Although it’s a well-known fact that daily exercise can improve various physical and psychological health parameters; neuroplasticity, brain recovery, and improvement of brain function in relation to regular exercise have been a hot topic of research in the past few years.
Neuroplasticity or brain plasticity is an ability of the brain by which growth and reorganization are enforced in the brain as a part of the neural networks to thrive in such a way that ensures optimum functioning of the global processes within the brain. This, additionally, heavily affects cognitive plasticity since the manifestations of cognitive plasticity are highly dependent on neuro-plastic mechanisms.
Several animal models clearly show that daily exercise enforces neurogenesis and neuro-regeneration. One such study published in 2010 found a clear link between binge alcohol consumption and neurotoxicity in the hippocampus region and the surrounding cortex. However, the functional and structural deficits elicited by binge alcohol consumption were successfully reversed to some extent as a voluntary exercise in the rat models resulted in neurogenesis at the hippocampal region. This particular study also found that voluntary exercise influenced positive neuroprotective function in these rat models.
BDNF (growth factor, Brain-Derived Neurotrophic Factor), IGF-1 (hormone, Insulin-like Growth Factor 1), and VEGF (signal protein, Vascular Endothelial Growth Factor) are integral to brain development and maintenance. BDNF, IGF-1, and VEGF promote cellular changes in the brain and enforce gliogenesis, neurogenesis, synaptogenesis, and angiogenesis. Studies have shown that daily exercise can increase the levels of IGF-1 in young adults. However, the results were not very conclusive in elderly people. Research finds that chronic exercise may not increase IGF-1 levels in older subjects. However, chronic exercise has been shown to positively affect BDNF levels in populations across all ages. Regular exercise increases the efficiency of BDNF uptake by the Central Nervous System (CNS) and positively affects brain plasticity. At the molecular level, multiple studies have shown that regular aerobic exercise increases the peripheral concentration of BDNF, IGF-1, and VEGF.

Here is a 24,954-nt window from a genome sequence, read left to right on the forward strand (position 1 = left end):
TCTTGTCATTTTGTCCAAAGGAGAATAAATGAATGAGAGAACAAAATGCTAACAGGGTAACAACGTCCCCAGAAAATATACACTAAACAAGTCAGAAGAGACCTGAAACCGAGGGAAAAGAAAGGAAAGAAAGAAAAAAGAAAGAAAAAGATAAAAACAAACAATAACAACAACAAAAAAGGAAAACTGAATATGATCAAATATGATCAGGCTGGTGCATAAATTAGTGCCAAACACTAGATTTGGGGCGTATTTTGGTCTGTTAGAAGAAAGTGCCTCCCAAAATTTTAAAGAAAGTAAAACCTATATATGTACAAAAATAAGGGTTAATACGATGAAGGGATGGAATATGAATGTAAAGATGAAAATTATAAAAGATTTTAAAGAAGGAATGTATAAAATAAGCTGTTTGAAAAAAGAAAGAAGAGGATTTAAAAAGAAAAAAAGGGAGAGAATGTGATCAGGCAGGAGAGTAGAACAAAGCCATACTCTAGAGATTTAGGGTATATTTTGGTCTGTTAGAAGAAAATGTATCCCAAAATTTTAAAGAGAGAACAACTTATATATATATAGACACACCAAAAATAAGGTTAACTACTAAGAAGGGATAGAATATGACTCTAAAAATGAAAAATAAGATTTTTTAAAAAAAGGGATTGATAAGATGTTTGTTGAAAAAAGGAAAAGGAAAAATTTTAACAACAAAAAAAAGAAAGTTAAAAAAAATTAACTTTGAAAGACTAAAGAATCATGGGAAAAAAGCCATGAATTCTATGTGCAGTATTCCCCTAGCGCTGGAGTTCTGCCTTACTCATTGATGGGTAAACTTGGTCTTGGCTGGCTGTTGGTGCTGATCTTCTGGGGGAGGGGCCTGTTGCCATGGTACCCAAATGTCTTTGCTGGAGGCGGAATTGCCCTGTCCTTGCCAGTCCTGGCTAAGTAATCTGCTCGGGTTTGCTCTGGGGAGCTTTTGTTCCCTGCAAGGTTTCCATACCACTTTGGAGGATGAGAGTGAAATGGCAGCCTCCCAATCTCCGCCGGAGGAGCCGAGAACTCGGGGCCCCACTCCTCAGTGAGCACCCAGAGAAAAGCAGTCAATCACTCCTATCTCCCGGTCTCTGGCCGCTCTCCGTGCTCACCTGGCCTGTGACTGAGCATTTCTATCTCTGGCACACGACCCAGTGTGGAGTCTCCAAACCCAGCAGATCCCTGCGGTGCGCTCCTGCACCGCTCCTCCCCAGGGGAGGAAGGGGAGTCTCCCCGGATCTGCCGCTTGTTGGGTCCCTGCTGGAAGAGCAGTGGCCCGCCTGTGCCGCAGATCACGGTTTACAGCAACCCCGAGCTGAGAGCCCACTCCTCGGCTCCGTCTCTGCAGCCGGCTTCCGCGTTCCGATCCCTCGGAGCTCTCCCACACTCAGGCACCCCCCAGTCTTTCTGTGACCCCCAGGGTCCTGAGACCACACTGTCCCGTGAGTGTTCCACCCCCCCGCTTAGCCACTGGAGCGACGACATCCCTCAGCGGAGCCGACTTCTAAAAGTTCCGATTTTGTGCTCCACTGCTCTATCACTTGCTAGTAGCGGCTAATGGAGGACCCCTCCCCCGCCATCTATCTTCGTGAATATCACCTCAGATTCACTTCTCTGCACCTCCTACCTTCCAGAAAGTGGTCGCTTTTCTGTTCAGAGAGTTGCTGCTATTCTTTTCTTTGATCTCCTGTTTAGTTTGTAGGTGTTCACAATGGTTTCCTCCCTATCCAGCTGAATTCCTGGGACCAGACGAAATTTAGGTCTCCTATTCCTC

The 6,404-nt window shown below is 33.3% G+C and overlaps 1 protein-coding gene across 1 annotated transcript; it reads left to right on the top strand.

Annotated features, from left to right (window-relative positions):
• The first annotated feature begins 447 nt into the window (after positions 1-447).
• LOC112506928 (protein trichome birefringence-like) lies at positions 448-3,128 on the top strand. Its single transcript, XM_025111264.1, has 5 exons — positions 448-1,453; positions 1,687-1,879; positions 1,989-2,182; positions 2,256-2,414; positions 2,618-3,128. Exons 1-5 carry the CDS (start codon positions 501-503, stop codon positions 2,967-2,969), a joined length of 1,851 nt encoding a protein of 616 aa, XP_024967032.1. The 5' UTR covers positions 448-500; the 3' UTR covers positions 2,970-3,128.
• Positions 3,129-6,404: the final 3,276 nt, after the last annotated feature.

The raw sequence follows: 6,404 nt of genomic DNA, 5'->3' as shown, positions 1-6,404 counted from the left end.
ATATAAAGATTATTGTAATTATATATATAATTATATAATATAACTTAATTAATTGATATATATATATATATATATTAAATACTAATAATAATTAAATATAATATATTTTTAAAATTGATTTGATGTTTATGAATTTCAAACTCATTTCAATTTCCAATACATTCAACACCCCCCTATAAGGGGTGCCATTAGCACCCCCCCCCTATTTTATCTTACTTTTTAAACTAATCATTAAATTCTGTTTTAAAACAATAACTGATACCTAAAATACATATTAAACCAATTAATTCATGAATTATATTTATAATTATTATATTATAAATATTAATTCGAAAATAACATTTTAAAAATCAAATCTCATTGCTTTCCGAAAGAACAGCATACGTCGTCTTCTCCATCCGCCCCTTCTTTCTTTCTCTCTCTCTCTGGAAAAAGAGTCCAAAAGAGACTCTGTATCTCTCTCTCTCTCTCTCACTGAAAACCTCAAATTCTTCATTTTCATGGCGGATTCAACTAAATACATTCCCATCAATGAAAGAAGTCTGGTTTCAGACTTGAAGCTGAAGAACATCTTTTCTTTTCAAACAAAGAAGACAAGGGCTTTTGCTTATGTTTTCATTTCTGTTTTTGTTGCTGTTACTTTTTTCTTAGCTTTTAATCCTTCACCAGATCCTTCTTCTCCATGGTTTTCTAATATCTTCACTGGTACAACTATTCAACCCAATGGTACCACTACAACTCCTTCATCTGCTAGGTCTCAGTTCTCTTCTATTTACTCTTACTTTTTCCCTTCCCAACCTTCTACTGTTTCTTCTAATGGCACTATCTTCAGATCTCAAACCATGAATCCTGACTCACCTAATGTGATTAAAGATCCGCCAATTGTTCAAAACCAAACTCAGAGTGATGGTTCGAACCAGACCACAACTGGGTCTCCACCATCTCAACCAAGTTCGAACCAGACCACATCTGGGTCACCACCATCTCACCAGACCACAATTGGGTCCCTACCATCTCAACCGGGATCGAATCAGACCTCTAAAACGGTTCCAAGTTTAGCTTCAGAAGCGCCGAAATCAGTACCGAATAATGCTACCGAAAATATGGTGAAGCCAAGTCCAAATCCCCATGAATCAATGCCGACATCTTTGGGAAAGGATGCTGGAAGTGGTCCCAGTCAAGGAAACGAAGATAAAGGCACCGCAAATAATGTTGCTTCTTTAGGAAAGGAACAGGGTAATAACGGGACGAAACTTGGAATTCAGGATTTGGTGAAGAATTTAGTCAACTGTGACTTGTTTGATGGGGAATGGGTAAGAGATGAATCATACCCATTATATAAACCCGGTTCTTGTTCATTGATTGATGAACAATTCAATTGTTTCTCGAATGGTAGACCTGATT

Two important studies in the very recent past have concluded that regular exercise can increase brain function throughout life irrespective of age level. One such randomized, controlled trial study (RCT) considered 120 subjects over the age of 65 and found that 6 months of daily exercise not only reversed age-related hippocampal loss but also improved their cognitive function. Evidence also suggests that exercise can delay the start of several mental disorders like Post-Traumatic Stress Disorder (PTSD), Anxiety, and Depression. In addition, regular exercise has been shown to improve neurodegeneration, especially in patients with Alzheimer’s disease. Alzheimer’s disease is caused as a result of abnormal protein buildup within the brain. One such protein is beta-amyloid which results in the formation of plaques around brain cells. Another aberrant protein buildup is Tau protein, deposits of which form misfolded and clumps of neurofibrillary tangles within brain cells. Multiple studies (animal models) suggest that regular chronic exercise in adults can help with the cleanup of beta-amyloid and prevent the accumulation of tau protein within the brain cells.
Therefore, it is evident that regular exercise improves neurogenesis, and brain plasticity across all ages and even helps delay the onset of mental disorders.
If you or anyone you know have been struggling with Alzheimer’s disease, alcohol addiction, brain trauma, and cognitive deficiency or undergoing treatments for neurodegenerative diseases, please contact Specialized Therapy Associates at 201-488-6678 or The Functional Medicine Center for Personalized Care, LLC (www.FxMedCenters.com) at 201-880-8247 for our Integrative Mind-Body Health services.
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